From: Jef Allbright (firstname.lastname@example.org)
Date: Sat Nov 26 2005 - 11:17:48 MST
On 11/26/05, Ben Goertzel <email@example.com> wrote:
> > Let me rephrase: I can imagine that over the next ten thousand
> > subjective years, it would be possible, desirable, and necessary that
> > you should, one change at a time, grow into a mind of which it was
> > possible to prove that future self-modifications obeyed some invariant
> > or other.
> But this rephrasing does not explicitly address the question of
> whether this "one change at a time" modification can be done in such a
> way as to preserve subjective "continuity of consciousness."
> I don't think this is a criticall important question, but I find it an
> interesting one.
Ben, you're framing the question as if there's an objective basis for
subjective "continuity of consciousness."
Consider the case of a human who has suffered brain damage such that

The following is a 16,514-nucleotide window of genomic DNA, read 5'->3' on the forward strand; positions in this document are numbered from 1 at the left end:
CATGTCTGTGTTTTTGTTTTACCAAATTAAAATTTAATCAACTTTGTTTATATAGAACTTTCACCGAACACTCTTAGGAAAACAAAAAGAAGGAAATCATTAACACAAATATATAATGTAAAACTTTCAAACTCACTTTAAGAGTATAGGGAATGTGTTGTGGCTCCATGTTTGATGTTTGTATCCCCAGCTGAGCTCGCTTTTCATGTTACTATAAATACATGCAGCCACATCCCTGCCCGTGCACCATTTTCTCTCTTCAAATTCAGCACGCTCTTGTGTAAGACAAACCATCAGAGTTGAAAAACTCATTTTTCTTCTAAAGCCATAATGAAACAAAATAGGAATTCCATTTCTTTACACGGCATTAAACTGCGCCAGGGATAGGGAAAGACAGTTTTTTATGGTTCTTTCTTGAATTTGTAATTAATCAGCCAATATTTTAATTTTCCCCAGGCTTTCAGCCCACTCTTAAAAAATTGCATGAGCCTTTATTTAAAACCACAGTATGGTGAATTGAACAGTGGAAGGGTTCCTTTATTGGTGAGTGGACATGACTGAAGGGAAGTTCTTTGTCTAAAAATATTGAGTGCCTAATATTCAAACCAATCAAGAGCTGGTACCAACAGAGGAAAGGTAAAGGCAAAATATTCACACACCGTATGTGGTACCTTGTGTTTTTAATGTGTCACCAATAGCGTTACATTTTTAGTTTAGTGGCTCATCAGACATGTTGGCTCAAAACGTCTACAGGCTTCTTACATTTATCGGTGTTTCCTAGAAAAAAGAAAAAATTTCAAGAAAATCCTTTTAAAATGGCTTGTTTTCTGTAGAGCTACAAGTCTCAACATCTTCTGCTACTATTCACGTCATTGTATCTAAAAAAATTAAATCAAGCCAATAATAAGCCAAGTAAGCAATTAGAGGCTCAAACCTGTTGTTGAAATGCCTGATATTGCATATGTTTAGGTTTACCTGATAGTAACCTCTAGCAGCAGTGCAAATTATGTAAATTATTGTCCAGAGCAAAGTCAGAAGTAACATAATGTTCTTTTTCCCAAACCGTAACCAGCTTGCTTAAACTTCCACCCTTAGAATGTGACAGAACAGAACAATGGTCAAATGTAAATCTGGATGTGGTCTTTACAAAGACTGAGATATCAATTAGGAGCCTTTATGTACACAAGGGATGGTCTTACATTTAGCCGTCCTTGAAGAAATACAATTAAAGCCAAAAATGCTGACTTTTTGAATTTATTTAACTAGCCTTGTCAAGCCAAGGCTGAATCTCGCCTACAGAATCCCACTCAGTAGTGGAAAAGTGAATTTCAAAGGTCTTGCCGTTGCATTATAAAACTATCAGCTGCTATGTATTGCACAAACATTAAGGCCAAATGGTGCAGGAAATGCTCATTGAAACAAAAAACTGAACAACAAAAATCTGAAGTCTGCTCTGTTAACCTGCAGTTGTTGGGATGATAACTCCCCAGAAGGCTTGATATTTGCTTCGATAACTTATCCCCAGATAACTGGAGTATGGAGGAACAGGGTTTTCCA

their friends notice a distinct change in personality. Whether the
individual reports feeling a gap depends on his/her capabilities and
available information for comparing the two states, and the feeling of
a gap will only occur when some kind of comparison is being performed
by the mind-system, not in some way as a direct result of "lack of
continuity of consciousness."
Consider the case of an extremely (objectively) aware being, able to
discern differences in its own state from moment to moment, again as a
result of its capabilities and available information. In this case,
increased awareness of objective state information would make it
increasingly clear that there is no essential continuity of
consciousness, but it would still be reasonable to talk about
continuity of identity and all that entails.
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